Astoria Greeks track debt crisis

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Astoria’s Greeks were pessimistic about the future of their home country after the Athens government Monday voted in favor of another round of austerity measures to stave off default that inspired demonstrations and riots.

“The poor people are going to get hurt,” said 70-year-old Nick Psomos, who was having coffee Monday in the Lefkos Pyrgos café, at 31st Street and 23rd Avenue in Astoria.

After already passing measures requiring a new property tax and layoffs last year, Greece voted 199-74 with 27 abstentions to pass a 22 percent cut in the benchmark minimum wage and 150,000 layoffs for government workers by 2015, among other Draconian steps.

The cuts were passed so the government does not default on a critical bond issue in March with its debt now at 160 percent of gross domestic product, according to The Wall Street Journal. The hard measures have triggered demonstrations and looting.

The news concerned many Greeks in Astoria, home to the largest Greek population outside the country.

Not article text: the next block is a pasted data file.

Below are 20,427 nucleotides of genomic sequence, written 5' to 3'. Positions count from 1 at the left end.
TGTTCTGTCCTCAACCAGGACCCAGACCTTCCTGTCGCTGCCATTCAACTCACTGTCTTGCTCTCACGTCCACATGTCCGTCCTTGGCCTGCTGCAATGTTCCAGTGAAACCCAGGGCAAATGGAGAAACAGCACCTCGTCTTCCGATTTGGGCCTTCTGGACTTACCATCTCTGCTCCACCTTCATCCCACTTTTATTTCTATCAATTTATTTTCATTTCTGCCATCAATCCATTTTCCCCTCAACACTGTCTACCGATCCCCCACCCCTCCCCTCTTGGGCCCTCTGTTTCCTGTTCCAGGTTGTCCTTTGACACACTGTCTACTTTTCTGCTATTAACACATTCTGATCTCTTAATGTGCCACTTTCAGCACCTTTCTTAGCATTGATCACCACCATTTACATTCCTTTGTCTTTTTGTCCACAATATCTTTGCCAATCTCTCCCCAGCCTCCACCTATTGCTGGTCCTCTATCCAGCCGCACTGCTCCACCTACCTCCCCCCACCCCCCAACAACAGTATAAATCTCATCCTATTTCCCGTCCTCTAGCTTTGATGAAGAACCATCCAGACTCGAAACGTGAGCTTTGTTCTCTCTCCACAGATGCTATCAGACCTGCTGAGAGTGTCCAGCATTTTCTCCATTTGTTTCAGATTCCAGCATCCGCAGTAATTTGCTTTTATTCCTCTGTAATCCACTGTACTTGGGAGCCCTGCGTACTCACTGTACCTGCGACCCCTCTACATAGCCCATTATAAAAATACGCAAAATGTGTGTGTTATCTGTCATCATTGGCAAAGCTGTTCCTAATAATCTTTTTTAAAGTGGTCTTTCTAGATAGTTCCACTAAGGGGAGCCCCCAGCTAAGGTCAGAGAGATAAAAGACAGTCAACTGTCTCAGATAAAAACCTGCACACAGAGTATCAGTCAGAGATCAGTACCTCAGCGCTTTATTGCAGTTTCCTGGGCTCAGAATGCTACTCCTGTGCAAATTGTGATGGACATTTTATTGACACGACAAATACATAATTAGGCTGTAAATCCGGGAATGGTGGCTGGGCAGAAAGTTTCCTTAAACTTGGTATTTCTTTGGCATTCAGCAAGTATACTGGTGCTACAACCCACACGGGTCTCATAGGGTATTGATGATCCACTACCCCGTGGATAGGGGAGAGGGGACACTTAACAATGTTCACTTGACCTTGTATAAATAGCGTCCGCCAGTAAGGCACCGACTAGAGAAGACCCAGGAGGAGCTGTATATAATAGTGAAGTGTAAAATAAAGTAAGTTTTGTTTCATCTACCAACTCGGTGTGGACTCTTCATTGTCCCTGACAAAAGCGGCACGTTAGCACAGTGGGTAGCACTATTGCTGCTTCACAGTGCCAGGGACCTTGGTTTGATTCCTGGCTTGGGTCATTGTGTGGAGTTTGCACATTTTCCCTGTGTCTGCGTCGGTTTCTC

An employee at the Foodoni Grill, at 23rd Avenue and 27th Street, who gave his name as Bobby, 35, said the rioters should be concentrating on finding a job.

“We work 14 hours a day, 15 hours a day,” he said. “Cut out the fiesta and go to work.”

But James Bouzas, 55, said it made sense that people were rioting in Greece, where unemployment is running at 21 percent.

“There’s no production, no factories, no job, low payroll,” he said.

Bouzas said he blamed the country’s current problems on George Papandreou, the previous prime minister who resigned in November so a unity government could take over and tackle the debt crisis. Papandreou was a member of the Greek Socialist Party, which his father founded.

“Papandreou family destroy the country,” Bouzas said.

Frieda Bletsas, the cook at Gregory’s 26 Corner, at 23rd Avenue and 26th Street, said she disagreed.

“His father was a good politician,” she said.

Nick Psomos’ brother Demitrios, 73, said he did not believe the European Union was properly protecting Greece and that France and Germany’s proposed escrow account for Greece to pay off its debts with interest was setting the country up to fail.

“I think they use Greece right now,” Demitrios Psomos said.

But another patron at Lefkos Pyrgos, who declined to give his name, said the Greek people should learn to be responsible.

“I think the Greek parliament, when they voted the other day, did the right thing,” he said.

Larry Panagiotopoulis, 65, of the Igloo Cafe, at 31st Street and Ditmars Boulevard, said he thought the Greeks needed to adopt a more hardworking mentality, but he acknowledged that the situation was difficult.

“If the people, they decide they’re going to live without money, maybe they’re going to make it 20 years from now,” Panagiotopoulis said.

Reach reporter Rebecca Henely by e-mail at or by phone at 718-260-4564.

Posted 12:14 am, February 16, 2012
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